(This commentary reflects the thoughts of the author. It does not reflect anyone else’s opinion, and does not necessarily reflect the views of Thomson Reuters Corp.)

I’ve encountered some interesting descriptions in the press of India’s political leaders. My favorite is “supremo,” which I’ve heard comes from British English. “Honcho” and “strongman” are common too. The one that catches my attention, primarily because I disapprove of it, is “poster boy.”

Gujarat Chief Minister Narendra Modi was today’s poster boy, according to the Times of India print edition (I also see the article here). I’ve seen many more examples in recent weeks and months. Perhaps that’s understandable. Wherever you live, you will read a lot more about Modi in the next year because many people say that he will be the Bharatiya Janata Party’s selection for prime minister. As the most likely chief rival to the Gandhi family dynasty and its scion Rahul, Modi has captured the nation’s attention in a way that few other politicians have.

Why call him a poster boy? The term comes from the United States, where people used it to describe children with diseases who appeared on posters or other literature meant to get people to donate time or money to efforts to fight the disease. Its meaning evolved to describe people who are emblematic of any number of causes or movements. I suppose that this describes Modi. He is the face of opposition to the Congress Party. He is the most recognizable BJP politician. He articulates economic policies and says things that appeal to enough of India’s voting population that it might just put him into power next year.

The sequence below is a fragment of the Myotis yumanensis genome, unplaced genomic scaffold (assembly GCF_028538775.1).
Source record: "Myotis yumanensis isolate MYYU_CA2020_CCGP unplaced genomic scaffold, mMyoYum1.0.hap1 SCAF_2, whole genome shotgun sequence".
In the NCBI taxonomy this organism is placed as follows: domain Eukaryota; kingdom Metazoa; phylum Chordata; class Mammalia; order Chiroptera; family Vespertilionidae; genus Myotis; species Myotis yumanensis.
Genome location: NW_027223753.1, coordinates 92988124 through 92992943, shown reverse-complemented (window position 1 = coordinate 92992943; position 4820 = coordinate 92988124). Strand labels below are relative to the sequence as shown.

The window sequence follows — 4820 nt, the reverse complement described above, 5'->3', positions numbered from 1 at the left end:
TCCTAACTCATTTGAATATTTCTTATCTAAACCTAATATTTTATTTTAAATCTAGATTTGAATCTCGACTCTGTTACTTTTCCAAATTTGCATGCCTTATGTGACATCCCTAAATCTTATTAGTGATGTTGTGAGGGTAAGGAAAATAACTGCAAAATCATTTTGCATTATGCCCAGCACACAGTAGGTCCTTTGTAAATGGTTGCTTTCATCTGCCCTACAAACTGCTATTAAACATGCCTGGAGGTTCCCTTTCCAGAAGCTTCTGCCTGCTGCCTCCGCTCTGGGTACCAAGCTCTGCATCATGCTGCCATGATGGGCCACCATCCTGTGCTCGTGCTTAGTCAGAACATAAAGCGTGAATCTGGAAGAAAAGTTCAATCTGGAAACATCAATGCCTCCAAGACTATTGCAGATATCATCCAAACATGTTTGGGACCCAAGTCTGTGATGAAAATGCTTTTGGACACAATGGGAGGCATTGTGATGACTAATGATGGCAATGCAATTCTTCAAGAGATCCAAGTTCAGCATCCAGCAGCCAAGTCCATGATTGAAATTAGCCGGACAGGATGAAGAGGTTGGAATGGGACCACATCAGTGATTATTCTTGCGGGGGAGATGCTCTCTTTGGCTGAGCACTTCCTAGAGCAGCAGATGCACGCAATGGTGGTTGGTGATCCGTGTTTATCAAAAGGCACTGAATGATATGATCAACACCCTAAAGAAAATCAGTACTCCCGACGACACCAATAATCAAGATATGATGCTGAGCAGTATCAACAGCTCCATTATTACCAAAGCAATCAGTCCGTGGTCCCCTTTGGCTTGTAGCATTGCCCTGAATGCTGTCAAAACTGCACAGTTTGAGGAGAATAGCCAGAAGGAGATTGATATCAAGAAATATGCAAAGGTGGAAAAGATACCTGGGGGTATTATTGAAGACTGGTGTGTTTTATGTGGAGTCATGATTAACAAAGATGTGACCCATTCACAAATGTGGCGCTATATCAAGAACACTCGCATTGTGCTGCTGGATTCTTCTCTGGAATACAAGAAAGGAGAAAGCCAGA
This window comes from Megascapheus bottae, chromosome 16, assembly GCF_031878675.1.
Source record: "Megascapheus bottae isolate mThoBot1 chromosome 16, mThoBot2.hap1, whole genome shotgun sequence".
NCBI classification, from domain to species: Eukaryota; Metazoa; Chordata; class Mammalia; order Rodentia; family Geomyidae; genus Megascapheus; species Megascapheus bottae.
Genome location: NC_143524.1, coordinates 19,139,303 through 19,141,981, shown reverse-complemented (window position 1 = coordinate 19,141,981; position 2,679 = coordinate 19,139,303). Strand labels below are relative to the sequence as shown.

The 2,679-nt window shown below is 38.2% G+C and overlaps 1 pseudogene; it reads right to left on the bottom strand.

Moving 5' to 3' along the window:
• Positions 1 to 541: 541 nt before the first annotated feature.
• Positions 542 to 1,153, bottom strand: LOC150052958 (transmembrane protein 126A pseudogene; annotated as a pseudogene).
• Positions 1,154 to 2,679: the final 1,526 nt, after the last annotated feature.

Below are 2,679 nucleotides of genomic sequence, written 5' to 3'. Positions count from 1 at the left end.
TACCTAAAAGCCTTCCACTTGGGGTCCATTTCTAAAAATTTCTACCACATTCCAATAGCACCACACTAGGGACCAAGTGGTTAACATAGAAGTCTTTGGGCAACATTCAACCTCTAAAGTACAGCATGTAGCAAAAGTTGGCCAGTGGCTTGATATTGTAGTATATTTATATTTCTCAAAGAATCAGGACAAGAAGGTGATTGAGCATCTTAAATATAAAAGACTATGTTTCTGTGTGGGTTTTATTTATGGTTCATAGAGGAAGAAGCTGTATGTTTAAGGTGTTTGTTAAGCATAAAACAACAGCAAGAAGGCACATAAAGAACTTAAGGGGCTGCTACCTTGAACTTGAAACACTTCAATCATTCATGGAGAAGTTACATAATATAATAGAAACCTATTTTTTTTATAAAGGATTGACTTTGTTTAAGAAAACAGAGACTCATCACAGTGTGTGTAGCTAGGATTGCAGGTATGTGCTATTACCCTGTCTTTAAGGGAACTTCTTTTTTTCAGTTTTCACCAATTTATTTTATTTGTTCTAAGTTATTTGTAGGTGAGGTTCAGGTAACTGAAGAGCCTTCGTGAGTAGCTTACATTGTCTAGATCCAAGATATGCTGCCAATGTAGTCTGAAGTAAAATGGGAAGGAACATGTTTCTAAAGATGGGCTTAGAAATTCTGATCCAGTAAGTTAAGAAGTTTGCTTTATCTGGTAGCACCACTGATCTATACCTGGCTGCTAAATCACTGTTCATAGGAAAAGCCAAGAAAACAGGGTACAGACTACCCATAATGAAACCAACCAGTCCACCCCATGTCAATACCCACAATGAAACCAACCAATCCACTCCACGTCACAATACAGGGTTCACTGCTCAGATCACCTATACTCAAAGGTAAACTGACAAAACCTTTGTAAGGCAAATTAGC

But… “poster boy?” When I was in college and my friends and I spent our time mocking everything that we could, “poster boy” or “poster girl” was a term that we threw around like an insult. “Oh, him? He’s the poster boy for Deadheads.” That sort of thing. It reeks of sarcasm in the land where the term was born. Maybe over here, it doesn’t. Maybe few people even know what it means. Regardless, wouldn’t you prefer a more conservative approach to news writing? We could call him the chief minister of Gujarat. We could call him possible prime minister candidate. But calling him the BJP’s “poster boy” when he’s a 62-year-old politician feels just the slightest bit on the wrong side of right.